- The Washington Times - Wednesday, April 20, 2005

“Kung Fu Hustle” shows us what would happen if Bugs Bunny ever met Jackie Chan.

“Hustle,” from the bottomless imagination of Stephen Chow (“Shaolin Soccer”), melds the traditional Asian action movie with a Looney Tunes short.

The results, particularly in the early going, astound.

But that’s not all, folks.

Mr. Chow, who wrote, directed and plays the antihero here, can’t rein in his own ingenuity. He gorges on his pop culture influences — everyone from Tex Avery to Quentin Tarantino deserves at least a thank-you note — when he should be shoring up a narrative framework that’s about to collapse.

Life in Pig Sty Alley, the pre-industrial Shanghai where “Kung Fu Hustle” is set, stinks. But it gets much worse when a key figure in the notorious Ax Gang meets hisMaker during a detour down the Alley. Now, the Ax’s leader (Chan Kwok Kwan) declares war on the poor Alley folk, whose initial protector is a nightmare of rage under omnipresent hair curlers called the Landlady (former Bond girl Yuen Qiu).

It’s up to a trio of retired martial arts experts to defend the turf, including a mincing Tailor (Chiu Chi Ling) whose antics would be protested by special interest groups had this been a domestic production.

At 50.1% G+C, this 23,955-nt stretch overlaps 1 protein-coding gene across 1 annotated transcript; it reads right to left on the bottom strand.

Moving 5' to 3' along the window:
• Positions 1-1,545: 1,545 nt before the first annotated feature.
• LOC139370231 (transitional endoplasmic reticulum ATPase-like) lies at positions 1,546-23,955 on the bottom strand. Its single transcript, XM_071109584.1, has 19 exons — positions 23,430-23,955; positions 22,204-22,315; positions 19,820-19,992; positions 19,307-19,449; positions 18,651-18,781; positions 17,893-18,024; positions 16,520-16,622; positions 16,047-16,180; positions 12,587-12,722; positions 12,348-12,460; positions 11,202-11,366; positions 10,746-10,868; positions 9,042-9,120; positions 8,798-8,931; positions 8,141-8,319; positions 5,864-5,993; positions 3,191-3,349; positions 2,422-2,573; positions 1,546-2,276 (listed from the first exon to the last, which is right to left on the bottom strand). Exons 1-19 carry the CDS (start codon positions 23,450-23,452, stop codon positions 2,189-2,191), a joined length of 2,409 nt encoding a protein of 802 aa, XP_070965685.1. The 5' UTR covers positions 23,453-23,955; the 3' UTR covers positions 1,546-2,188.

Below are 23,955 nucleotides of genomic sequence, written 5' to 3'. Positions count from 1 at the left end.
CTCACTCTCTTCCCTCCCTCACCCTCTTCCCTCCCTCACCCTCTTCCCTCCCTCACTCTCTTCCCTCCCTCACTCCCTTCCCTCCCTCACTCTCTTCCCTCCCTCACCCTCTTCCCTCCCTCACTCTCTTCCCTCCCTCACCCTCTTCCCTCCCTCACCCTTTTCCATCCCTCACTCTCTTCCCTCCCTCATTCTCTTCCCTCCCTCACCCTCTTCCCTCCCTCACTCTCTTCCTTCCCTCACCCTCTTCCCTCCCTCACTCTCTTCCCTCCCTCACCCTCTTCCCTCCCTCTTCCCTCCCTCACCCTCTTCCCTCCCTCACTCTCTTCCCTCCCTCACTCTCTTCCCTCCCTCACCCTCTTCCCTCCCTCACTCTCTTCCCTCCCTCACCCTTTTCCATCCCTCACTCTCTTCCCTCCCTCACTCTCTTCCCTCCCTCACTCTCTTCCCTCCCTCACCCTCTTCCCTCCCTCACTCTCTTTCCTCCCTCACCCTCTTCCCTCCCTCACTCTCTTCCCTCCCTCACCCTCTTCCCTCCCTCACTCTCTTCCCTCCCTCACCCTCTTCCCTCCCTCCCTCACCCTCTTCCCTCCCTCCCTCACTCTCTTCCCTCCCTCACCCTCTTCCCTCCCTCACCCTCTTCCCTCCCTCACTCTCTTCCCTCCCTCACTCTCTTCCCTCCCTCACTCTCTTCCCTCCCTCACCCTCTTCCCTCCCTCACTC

The community’s fate doesn’t matter at first to Sing (Mr. Chow), a vagrant who oh, so desperately wants to join the Ax Gang and help with the mayhem. Along with a pudgy pal emblazoned with tattoo axes on his chest, Sing keeps trying to win the gang’s approval with comically sour results.

Soon, he realizes why his efforts are falling so flat. He’s destined to be the hero of this piece.

“Kung Fu Hustle” opens with a pair of stunning sequences which marry humor and horror with elan.

From there, it’s a slow, steady degeneration, as Mr. Chow hustles his players through a series of increasingly cartoonish set pieces.

It’s all done with great style and humor, but like the smorgasbord of violence in Mr. Tarantino’s “Kill Bill: Vol. 1,” after a while the viewer wants to cry “Uncle!” and rest his or her eyes.

No can do here, as Mr. Chow hammers away at our attention spans, never realizing he’s losing the very audience he’s desperate to impress.

Mr. Chow’s attempts at a Chaplin-esque love subplot with a deaf flower girl gains no traction, nor does the Road Runner-esque chase mid-film involving the Landlady.

“Kung Fu Hustle” is never dull, not for a minute, but its spectacular imagery might have coalesced into a comic epic for our time had Mr. Chow diverted some of his energy to his storytelling.


WHAT: “Kung Fu Hustle”

RATING: R (Strong violence and occasional profanity)

CREDITS: Written, directed and co-produced by Stephen Chow. In Cantonese and Mandarin with subtitles.

RUNNING TIME: 95 minutes

WEB SITE: www.sonyclassics.com/kungfuhustle/


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